Freeness and related analyses of constraint logic programs using abstract interpretation

By Veroniek Dumortier,
KU Leuven,
October 1994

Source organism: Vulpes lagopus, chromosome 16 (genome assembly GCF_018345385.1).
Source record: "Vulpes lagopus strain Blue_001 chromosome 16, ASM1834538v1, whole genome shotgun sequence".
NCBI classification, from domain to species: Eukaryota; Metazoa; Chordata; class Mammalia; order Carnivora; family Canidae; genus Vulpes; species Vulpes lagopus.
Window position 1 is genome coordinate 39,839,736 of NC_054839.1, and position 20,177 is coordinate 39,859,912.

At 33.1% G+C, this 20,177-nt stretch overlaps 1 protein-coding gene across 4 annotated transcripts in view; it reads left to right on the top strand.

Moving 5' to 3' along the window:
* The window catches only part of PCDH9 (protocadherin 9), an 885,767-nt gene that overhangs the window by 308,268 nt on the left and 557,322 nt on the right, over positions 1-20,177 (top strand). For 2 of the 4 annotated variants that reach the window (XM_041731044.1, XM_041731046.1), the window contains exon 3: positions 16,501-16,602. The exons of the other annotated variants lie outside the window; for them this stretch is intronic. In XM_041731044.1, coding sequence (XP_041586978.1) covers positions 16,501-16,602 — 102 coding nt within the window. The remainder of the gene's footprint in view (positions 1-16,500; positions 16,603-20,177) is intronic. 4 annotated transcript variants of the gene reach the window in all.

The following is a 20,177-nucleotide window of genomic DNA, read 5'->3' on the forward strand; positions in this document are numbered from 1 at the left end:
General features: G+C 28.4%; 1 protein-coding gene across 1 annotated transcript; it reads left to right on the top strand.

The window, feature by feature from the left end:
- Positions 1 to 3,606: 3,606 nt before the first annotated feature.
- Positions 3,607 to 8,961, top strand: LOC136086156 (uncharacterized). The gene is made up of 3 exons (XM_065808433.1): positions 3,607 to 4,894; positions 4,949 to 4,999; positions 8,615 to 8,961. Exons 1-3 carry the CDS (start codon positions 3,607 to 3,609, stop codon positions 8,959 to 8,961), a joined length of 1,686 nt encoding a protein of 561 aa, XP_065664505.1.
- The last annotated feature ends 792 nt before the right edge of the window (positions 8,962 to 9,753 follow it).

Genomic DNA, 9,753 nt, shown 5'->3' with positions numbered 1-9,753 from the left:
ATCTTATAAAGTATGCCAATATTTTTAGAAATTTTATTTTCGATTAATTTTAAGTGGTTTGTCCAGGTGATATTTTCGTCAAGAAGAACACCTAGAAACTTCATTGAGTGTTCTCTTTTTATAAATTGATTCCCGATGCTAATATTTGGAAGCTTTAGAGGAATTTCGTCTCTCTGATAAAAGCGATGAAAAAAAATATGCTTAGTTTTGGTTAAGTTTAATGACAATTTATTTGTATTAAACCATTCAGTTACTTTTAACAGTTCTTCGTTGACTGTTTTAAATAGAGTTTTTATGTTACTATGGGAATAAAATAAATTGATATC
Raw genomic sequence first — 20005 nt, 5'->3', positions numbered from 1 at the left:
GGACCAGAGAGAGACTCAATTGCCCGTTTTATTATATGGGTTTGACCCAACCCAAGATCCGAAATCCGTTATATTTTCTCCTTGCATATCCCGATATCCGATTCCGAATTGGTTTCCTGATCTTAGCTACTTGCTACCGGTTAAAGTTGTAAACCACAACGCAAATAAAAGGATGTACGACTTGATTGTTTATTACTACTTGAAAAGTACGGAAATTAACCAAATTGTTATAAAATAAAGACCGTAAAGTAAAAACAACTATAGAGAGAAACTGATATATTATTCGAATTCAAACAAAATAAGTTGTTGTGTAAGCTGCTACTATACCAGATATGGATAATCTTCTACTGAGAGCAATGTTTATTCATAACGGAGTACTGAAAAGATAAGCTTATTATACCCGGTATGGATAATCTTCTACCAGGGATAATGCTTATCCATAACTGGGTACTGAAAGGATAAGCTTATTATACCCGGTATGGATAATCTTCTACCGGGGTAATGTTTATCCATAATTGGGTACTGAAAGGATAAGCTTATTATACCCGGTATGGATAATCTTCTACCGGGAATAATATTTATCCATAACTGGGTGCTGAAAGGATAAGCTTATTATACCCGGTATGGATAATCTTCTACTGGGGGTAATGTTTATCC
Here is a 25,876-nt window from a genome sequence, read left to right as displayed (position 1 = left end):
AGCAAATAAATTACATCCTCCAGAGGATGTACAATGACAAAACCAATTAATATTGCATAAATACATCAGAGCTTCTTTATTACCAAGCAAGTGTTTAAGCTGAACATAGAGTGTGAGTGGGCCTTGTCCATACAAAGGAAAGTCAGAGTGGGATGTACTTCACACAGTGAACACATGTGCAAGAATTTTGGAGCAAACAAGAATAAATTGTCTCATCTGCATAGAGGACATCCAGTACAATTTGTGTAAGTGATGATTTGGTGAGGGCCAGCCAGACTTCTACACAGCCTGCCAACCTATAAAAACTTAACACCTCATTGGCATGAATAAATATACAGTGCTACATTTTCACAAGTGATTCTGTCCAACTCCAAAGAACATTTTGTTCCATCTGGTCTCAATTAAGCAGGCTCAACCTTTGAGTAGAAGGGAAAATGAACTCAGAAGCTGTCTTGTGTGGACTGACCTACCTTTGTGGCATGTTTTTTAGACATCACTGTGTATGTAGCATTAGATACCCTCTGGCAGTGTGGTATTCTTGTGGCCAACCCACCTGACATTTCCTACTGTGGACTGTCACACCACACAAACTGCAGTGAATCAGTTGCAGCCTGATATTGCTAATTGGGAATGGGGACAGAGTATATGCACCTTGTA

This thesis addresses the derivation of run-time properties of constraint logic programs. Constraint logic programming is more expressive than logic programming due to the combination with constraints. However, the increase in expressivity is often paid in terms of performance. For certain classes of queries, the full power of the constraint solvers is not needed. Run-time properties can then be used by an optimising compiler to generate specialised and efficient code. Deriving run-time properties is formalised in terms of abstract interpretation. This is a method for interprocedural program analysis. We have used one of the existing analysis frameworks for logic programming that was already adapted towards constraint logic programming. The framework allows the developer of a particular program analysis to concentrate on the application-dependent parts and the associated safety conditions. An additional advantage of using an existing framework is the possibility to reuse implementations of the application-independent abstract interpretation procedure. As an application of the framework, this thesis presents an analysis for determining possible constraint interaction. The analysis is named freeness analysis, as it infers which variables act as degrees of freedom with respect to the satisfiability of the constraints in which they occur. This information allows several optimisations such as constraint/goal reordering and parallelisation. The analysis focusses on constraint logic programming languages includingthe logic programming term domain and a numerical domain, although it can easily be extended to other constraint domains as well. The efficiency of the kernel analysis can be improved in two ways: one approach is to retain only minimal information, the other consists of combining the freeness analysis with definiteness information. As the optimisationsare orthogonal, they can be combined, yielding a practical and more complete analysis system. A number of extensions to the analysis (such as the treatment of non-normalised programs, the integration of type information, etc.) further enhance its power. The resulting system forms the basis for a large class of program optimisations.